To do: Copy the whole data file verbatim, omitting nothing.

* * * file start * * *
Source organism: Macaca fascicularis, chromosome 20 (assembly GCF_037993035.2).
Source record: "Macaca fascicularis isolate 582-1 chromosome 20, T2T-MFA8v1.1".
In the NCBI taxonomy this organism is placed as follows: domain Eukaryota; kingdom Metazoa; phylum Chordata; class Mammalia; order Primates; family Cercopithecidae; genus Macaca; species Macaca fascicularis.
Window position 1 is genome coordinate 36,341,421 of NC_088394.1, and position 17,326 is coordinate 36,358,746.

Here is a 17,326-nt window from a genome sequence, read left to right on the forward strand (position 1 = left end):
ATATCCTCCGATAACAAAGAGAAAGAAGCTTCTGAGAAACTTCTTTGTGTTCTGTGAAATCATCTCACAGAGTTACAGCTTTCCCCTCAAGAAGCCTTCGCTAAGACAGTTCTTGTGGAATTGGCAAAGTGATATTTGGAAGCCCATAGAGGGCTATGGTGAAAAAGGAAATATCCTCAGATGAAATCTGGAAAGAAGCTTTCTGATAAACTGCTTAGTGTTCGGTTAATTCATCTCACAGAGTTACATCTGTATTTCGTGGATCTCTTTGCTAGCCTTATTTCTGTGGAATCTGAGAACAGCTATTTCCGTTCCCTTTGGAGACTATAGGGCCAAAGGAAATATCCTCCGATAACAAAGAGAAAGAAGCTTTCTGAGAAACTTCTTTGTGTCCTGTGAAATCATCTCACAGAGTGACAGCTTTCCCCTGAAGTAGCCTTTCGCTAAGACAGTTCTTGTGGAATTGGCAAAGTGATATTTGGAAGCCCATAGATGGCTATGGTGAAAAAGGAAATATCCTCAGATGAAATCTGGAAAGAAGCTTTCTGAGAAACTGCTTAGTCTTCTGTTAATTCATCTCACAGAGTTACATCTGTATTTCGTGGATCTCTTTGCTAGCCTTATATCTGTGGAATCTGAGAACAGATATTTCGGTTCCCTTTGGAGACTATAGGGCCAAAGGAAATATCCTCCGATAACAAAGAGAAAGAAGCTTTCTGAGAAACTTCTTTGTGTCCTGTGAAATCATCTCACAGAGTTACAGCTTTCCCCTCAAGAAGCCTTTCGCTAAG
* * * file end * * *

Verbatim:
Source organism: Macaca fascicularis, chromosome 20 (assembly GCF_037993035.2).
Source record: "Macaca fascicularis isolate 582-1 chromosome 20, T2T-MFA8v1.1".
In the NCBI taxonomy this organism is placed as follows: domain Eukaryota; kingdom Metazoa; phylum Chordata; class Mammalia; order Primates; family Cercopithecidae; genus Macaca; species Macaca fascicularis.
Window position 1 is genome coordinate 36,341,421 of NC_088394.1, and position 17,326 is coordinate 36,358,746.

Here is a 17,326-nt window from a genome sequence, read left to right on the forward strand (position 1 = left end):
ATATCCTCCGATAACAAAGAGAAAGAAGCTTCTGAGAAACTTCTTTGTGTTCTGTGAAATCATCTCACAGAGTTACAGCTTTCCCCTCAAGAAGCCTTCGCTAAGACAGTTCTTGTGGAATTGGCAAAGTGATATTTGGAAGCCCATAGAGGGCTATGGTGAAAAAGGAAATATCCTCAGATGAAATCTGGAAAGAAGCTTTCTGATAAACTGCTTAGTGTTCGGTTAATTCATCTCACAGAGTTACATCTGTATTTCGTGGATCTCTTTGCTAGCCTTATTTCTGTGGAATCTGAGAACAGCTATTTCCGTTCCCTTTGGAGACTATAGGGCCAAAGGAAATATCCTCCGATAACAAAGAGAAAGAAGCTTTCTGAGAAACTTCTTTGTGTCCTGTGAAATCATCTCACAGAGTGACAGCTTTCCCCTGAAGTAGCCTTTCGCTAAGACAGTTCTTGTGGAATTGGCAAAGTGATATTTGGAAGCCCATAGATGGCTATGGTGAAAAAGGAAATATCCTCAGATGAAATCTGGAAAGAAGCTTTCTGAGAAACTGCTTAGTCTTCTGTTAATTCATCTCACAGAGTTACATCTGTATTTCGTGGATCTCTTTGCTAGCCTTATATCTGTGGAATCTGAGAACAGATATTTCGGTTCCCTTTGGAGACTATAGGGCCAAAGGAAATATCCTCCGATAACAAAGAGAAAGAAGCTTTCTGAGAAACTTCTTTGTGTCCTGTGAAATCATCTCACAGAGTTACAGCTTTCCCCTCAAGAAGCCTTTCGCTAAG